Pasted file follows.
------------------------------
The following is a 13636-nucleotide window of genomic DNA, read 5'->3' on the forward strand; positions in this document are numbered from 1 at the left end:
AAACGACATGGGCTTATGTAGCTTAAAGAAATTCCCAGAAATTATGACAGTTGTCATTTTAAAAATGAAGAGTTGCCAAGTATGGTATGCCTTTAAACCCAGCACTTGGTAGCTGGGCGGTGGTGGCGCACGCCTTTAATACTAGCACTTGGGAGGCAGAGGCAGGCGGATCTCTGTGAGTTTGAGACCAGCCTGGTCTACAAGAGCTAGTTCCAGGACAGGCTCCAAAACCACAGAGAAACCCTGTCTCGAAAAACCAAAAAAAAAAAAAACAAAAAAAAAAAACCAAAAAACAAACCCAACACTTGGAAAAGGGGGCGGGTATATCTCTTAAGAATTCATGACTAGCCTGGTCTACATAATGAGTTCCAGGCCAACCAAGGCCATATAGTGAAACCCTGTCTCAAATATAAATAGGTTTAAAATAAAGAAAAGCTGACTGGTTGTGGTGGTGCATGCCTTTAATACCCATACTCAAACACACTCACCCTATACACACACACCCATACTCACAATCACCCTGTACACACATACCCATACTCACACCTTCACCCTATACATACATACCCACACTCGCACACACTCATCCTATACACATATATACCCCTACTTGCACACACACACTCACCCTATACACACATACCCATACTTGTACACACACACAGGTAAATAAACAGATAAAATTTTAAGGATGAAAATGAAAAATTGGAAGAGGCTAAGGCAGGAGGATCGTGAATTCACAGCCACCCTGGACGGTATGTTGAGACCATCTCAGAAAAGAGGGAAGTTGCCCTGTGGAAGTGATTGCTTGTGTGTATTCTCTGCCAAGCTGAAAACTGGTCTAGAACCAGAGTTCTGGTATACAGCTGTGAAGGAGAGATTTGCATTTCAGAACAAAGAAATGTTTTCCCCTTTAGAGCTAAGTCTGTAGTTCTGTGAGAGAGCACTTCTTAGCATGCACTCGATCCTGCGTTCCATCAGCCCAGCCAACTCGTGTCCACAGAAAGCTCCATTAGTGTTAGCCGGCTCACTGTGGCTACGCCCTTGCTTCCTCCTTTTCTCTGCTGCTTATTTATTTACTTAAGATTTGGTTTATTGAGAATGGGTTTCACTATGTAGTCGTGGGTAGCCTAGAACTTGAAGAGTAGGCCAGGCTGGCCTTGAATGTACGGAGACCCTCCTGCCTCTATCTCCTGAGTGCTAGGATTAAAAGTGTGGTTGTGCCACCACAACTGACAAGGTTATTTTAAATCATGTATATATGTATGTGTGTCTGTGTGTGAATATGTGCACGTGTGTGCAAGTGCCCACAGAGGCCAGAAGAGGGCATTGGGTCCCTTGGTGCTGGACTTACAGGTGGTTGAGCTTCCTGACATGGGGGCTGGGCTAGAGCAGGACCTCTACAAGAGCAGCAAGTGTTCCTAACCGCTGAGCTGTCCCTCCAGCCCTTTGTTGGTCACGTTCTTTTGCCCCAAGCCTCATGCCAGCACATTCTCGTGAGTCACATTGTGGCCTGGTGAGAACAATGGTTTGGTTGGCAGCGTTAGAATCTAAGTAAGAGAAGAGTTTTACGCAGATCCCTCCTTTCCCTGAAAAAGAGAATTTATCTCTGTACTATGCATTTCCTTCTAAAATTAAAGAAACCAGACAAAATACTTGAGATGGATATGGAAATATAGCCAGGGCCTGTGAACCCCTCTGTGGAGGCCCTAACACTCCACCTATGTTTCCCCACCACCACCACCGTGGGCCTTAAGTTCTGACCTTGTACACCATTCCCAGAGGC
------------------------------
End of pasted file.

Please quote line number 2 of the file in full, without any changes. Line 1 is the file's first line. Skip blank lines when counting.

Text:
AAACGACATGGGCTTATGTAGCTTAAAGAAATTCCCAGAAATTATGACAGTTGTCATTTTAAAAATGAAGAGTTGCCAAGTATGGTATGCCTTTAAACCCAGCACTTGGTAGCTGGGCGGTGGTGGCGCACGCCTTTAATACTAGCACTTGGGAGGCAGAGGCAGGCGGATCTCTGTGAGTTTGAGACCAGCCTGGTCTACAAGAGCTAGTTCCAGGACAGGCTCCAAAACCACAGAGAAACCCTGTCTCGAAAAACCAAAAAAAAAAAAAACAAAAAAAAAAAACCAAAAAACAAACCCAACACTTGGAAAAGGGGGCGGGTATATCTCTTAAGAATTCATGACTAGCCTGGTCTACATAATGAGTTCCAGGCCAACCAAGGCCATATAGTGAAACCCTGTCTCAAATATAAATAGGTTTAAAATAAAGAAAAGCTGACTGGTTGTGGTGGTGCATGCCTTTAATACCCATACTCAAACACACTCACCCTATACACACACACCCATACTCACAATCACCCTGTACACACATACCCATACTCACACCTTCACCCTATACATACATACCCACACTCGCACACACTCATCCTATACACATATATACCCCTACTTGCACACACACACTCACCCTATACACACATACCCATACTTGTACACACACACAGGTAAATAAACAGATAAAATTTTAAGGATGAAAATGAAAAATTGGAAGAGGCTAAGGCAGGAGGATCGTGAATTCACAGCCACCCTGGACGGTATGTTGAGACCATCTCAGAAAAGAGGGAAGTTGCCCTGTGGAAGTGATTGCTTGTGTGTATTCTCTGCCAAGCTGAAAACTGGTCTAGAACCAGAGTTCTGGTATACAGCTGTGAAGGAGAGATTTGCATTTCAGAACAAAGAAATGTTTTCCCCTTTAGAGCTAAGTCTGTAGTTCTGTGAGAGAGCACTTCTTAGCATGCACTCGATCCTGCGTTCCATCAGCCCAGCCAACTCGTGTCCACAGAAAGCTCCATTAGTGTTAGCCGGCTCACTGTGGCTACGCCCTTGCTTCCTCCTTTTCTCTGCTGCTTATTTATTTACTTAAGATTTGGTTTATTGAGAATGGGTTTCACTATGTAGTCGTGGGTAGCCTAGAACTTGAAGAGTAGGCCAGGCTGGCCTTGAATGTACGGAGACCCTCCTGCCTCTATCTCCTGAGTGCTAGGATTAAAAGTGTGGTTGTGCCACCACAACTGACAAGGTTATTTTAAATCATGTATATATGTATGTGTGTCTGTGTGTGAATATGTGCACGTGTGTGCAAGTGCCCACAGAGGCCAGAAGAGGGCATTGGGTCCCTTGGTGCTGGACTTACAGGTGGTTGAGCTTCCTGACATGGGGGCTGGGCTAGAGCAGGACCTCTACAAGAGCAGCAAGTGTTCCTAACCGCTGAGCTGTCCCTCCAGCCCTTTGTTGGTCACGTTCTTTTGCCCCAAGCCTCATGCCAGCACATTCTCGTGAGTCACATTGTGGCCTGGTGAGAACAATGGTTTGGTTGGCAGCGTTAGAATCTAAGTAAGAGAAGAGTTTTACGCAGATCCCTCCTTTCCCTGAAAAAGAGAATTTATCTCTGTACTATGCATTTCCTTCTAAAATTAAAGAAACCAGACAAAATACTTGAGATGGATATGGAAATATAGCCAGGGCCTGTGAACCCCTCTGTGGAGGCCCTAACACTCCACCTATGTTTCCCCACCACCACCACCGTGGGCCTTAAGTTCTGACCTTGTACACCATTCCCAGAGGC